Lateral Incursions

An Open Dialogue Between the Visualand Performing Arts

An Open Dialogue Between the Visualand Performing Arts

Angel Moya Garcia

Today, art is made with everything and everywhere, without linguistic or territorial boundaries. It is a “diffuse” way of doing that arrives at an absolute mimicry with the world, without being obliged to conform with a criterion of language and environment: it appears to us as a practice “outside itself”, untied from the specificity of a single discipline, not corresponding to any predefined technique and/or theory[1].

The contemporary arts have the merit of being intrinsically hybrid, intersecting, converging and chaotic: they are able to investigate socio-political and cultural dynamics on a large scale, leveraging and focusing on different perspectives, which bring into play the most disparate expressive languages. What we could call transversality appears in our present as something nomadic and – to use a term as relevant today as it has ever been – precarious. The very meaning of the term “transversal” – as “oblique”, “crossing”, “placed sideways” – makes it a metaphor for a dynamic thought which continually coincides with experience.

However, we cannot consider this nomadism between languages or between experiential modes exclusive to our own present.. In a 1989 essay, Greil Marcus traced what he defines as the Secret History of the 20th Century[2], finding numerous points of continuity and contact between experiences regarding different fields, starting from Dadaism, passing through Situationism and the Lettrist International, up to punk and the Sex Pistols. Similarly, the Viennese secession was justified by its motto of total opera; a concept, however, taken from the Gesamtkunstwerk of Wagner, who in turn clearly identified it with Greek tragedy. To speak of Gesamtkunstwerk or Greek theatre shows us only half of the figure; to reach the other half, it is necessary to make the philosophical, historical, logical, scientific and artistic leap that took place at the beginning of the twentieth century thanks to Joyce, Freud, Heisenberg and Duchamp.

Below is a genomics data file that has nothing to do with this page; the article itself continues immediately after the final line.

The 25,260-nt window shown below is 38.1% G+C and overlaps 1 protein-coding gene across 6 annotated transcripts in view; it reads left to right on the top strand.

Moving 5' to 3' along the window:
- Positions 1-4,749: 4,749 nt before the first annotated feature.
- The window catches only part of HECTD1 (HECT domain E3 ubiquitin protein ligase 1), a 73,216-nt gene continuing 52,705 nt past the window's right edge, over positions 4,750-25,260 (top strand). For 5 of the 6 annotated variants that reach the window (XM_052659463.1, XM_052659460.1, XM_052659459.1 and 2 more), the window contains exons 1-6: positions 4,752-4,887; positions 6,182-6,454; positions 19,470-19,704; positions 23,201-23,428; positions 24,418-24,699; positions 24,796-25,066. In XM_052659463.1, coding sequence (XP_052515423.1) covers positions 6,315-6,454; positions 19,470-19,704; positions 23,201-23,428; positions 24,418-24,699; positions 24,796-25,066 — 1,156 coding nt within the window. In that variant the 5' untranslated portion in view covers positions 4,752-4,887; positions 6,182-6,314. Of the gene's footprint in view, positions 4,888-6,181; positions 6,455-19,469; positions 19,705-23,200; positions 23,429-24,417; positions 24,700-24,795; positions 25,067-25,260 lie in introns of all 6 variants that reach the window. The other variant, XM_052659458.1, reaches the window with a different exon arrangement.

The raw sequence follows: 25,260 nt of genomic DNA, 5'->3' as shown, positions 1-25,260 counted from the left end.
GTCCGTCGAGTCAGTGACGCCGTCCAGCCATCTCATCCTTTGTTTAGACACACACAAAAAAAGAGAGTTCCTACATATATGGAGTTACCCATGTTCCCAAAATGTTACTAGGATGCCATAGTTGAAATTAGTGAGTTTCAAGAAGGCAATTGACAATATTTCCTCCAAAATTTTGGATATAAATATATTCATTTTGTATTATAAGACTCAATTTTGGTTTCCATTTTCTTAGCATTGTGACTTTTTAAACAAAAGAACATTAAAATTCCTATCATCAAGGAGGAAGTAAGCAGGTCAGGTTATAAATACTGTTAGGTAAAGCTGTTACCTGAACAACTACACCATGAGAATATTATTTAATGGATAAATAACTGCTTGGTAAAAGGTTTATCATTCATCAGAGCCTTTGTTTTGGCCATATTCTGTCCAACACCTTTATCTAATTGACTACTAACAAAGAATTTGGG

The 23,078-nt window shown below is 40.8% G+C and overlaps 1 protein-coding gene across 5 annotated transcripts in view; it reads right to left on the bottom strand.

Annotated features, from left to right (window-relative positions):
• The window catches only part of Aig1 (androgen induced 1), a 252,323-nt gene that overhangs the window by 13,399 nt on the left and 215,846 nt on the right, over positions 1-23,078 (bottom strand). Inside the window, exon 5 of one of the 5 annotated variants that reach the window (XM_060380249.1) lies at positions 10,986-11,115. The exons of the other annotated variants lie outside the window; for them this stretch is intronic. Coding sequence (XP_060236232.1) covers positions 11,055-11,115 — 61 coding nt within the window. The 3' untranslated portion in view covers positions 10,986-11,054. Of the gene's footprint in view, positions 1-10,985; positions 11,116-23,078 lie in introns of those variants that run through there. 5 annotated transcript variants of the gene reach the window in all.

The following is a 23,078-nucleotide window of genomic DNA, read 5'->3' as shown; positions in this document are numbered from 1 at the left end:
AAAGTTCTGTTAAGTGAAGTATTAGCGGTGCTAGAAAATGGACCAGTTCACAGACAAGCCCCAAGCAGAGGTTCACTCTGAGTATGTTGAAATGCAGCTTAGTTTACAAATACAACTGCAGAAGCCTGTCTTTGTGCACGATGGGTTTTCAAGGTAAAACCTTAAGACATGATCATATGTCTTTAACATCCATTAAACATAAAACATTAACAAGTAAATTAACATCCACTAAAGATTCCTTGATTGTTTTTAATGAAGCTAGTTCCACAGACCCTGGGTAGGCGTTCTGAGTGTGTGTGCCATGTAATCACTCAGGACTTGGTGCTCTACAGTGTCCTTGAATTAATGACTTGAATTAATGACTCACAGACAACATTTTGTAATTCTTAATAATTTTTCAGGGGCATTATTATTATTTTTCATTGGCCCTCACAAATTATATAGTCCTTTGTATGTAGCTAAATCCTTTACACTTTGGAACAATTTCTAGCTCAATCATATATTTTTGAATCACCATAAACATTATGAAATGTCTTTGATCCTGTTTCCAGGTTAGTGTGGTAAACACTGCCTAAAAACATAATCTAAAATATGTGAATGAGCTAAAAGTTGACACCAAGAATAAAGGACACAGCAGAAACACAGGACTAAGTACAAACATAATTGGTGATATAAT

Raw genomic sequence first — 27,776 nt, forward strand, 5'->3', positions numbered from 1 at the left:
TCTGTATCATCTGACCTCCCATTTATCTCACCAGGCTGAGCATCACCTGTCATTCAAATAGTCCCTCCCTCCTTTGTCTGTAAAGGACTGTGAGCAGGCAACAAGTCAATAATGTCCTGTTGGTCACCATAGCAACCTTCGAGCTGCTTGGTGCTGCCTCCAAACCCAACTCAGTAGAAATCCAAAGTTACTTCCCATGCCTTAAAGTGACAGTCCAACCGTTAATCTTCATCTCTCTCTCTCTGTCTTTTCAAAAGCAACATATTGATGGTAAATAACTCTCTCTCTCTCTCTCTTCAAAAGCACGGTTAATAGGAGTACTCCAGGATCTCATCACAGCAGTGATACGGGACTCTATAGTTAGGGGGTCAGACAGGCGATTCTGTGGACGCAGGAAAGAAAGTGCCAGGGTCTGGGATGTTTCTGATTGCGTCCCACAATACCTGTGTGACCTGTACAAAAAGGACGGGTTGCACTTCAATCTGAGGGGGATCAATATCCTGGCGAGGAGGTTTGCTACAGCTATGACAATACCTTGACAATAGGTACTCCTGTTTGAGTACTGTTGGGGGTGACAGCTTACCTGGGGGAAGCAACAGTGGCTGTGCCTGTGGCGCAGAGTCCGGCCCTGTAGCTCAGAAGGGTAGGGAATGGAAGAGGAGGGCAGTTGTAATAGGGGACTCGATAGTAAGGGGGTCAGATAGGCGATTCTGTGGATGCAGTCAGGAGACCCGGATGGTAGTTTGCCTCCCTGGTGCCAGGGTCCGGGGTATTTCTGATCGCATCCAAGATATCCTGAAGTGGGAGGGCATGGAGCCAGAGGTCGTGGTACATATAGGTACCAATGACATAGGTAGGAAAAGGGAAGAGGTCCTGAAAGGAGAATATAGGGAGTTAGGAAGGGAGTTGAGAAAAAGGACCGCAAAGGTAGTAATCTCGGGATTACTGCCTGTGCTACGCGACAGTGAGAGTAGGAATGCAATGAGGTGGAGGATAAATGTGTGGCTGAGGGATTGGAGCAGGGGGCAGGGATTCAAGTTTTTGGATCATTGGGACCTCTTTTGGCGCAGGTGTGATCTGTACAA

We see, therefore, how a certain inclination to look laterally returns in cycles, escaping from more or less apt labels, classifications or categorisations, which circumscribe and limit the scope of action of determinate practices. This ultimately means investigating or considering all “the arts” in order to establish the dynamics of change in mass society. Yet, criticism tends to persist in defining new parameters or creating nomenclatures to frame the possible interactions between the various articulations of the contemporary arts. In this sense, the interstices, convergences and intersecting lines in different practices tend to hide or be hidden behind definitions or methodologies such as multidisciplinarity, hybridisation, contamination and, indeed, transversality.